A note about ongoing training: I try to stay in an on-ongoing, on-camera acting class, as much as I can, especially important because months can go by for me without an audition. Currently, I'm in an 'On Set Masterclass,' in which we exercise skills that will be called upon on an actual job, e.g., hitting marks, diving into emotional material in close up, doing walk and talks with reams of dialogue, memorizing a lot in a short time, performing in accents, you name it. This is a different experience from the on camera 'Audition' classes that I've also been in, and to which I'll return, at some point, but from which I also need a break. The audition classes are frustrating; often I come away feeling like a schmuck; because every casting director and coach has a little too much to say about why something you do won't get a job (a good sign that it's time for me to take a break is when, in my head, I've begun to argue silently too much with the coach.) The On Set class lands differently for me. I actually feel I get to exercise, do, and demonstrate some acting ability. And it's more fun.
In any event, it's good to mix things up.

Monday, October 29, 2018

Make Art

Our grandparents fought Nazism. Many of them died but we're here. Do not whine or cringe or quaver. Do not weaken yourself by seeing yourself as a 'victim.' Prepare. Work together. Make art that questions spurious notions and re-discovers the meaning--and meaning is an amorphous and spiritual and contingent flicker--of how to be 'human.' Make art, engage your mind, push outside the ghetto of your own experience, and make art, make art, make art.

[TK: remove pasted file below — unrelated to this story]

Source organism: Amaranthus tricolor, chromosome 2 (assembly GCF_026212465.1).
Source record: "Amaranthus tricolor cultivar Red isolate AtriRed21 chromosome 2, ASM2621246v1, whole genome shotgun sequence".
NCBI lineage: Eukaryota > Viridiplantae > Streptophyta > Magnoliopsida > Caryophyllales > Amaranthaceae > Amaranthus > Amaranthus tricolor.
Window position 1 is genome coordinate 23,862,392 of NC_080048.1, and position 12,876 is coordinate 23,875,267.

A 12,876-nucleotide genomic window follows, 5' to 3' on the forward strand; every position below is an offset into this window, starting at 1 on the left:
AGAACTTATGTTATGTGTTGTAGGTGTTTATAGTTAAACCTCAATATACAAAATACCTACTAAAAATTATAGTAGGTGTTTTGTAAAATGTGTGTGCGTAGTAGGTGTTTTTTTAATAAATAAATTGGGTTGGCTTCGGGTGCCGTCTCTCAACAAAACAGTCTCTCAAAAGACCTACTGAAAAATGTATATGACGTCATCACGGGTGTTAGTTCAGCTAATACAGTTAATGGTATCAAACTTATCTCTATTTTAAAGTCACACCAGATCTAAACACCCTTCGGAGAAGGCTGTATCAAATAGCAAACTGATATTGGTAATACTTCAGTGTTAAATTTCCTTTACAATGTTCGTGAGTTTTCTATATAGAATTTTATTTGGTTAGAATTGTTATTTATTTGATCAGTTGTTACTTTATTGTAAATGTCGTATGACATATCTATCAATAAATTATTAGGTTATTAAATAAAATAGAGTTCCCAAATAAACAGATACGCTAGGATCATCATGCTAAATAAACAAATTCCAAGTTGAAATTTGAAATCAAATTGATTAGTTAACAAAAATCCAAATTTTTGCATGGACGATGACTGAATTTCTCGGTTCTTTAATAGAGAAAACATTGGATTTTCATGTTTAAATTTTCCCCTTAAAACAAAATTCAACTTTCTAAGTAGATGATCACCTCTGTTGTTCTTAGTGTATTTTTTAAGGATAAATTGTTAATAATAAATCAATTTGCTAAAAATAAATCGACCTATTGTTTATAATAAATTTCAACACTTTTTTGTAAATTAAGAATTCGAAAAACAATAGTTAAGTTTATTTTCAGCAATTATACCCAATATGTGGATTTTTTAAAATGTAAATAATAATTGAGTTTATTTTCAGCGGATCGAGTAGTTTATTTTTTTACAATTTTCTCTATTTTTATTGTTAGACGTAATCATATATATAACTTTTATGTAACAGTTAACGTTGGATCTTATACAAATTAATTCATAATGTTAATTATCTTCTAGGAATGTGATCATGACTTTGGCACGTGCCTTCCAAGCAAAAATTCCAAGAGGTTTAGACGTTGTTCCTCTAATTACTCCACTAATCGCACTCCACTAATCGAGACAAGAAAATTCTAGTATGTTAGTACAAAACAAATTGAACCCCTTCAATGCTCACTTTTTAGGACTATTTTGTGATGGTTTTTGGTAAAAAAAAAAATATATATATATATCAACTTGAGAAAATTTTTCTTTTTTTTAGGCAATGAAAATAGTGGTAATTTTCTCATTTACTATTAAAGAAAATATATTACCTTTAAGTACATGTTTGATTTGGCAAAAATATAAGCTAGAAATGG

Wednesday, October 17, 2018

Guiding Qualities

What is the guiding quality of your art? Mine seems to be: a tragic sensibility, which fuels both my humor and straight dramatic take on the world. One thing I find missing in the political left and right is a sense of tragedy, which they replace instead with the bathos of victimhood. My art is against both victimhood and the expression of it through utopian fantasy. My art is for stocking our individual and collective selves with the internal resources we need to love each other better.
My art is as much 'anti-ideological' as it's possible to be while also still making a stand for the empowerment of the individual 'self,' which is an illusion perhaps, but an essential and useful one, as long as we recognize how much the 'self' is composed of trans-self phenomena such as language and inherited culture, as well as by the individually experienced dicta of the body (e.g., we may all bump our shins on chairs, and we may all feel pain when do, but we each do it alone, whereas we never really experience language and culture 'alone.')
I'm for 'the self,' in spite of the po-mo hordes.

Tuesday, October 02, 2018

Emotional Athletes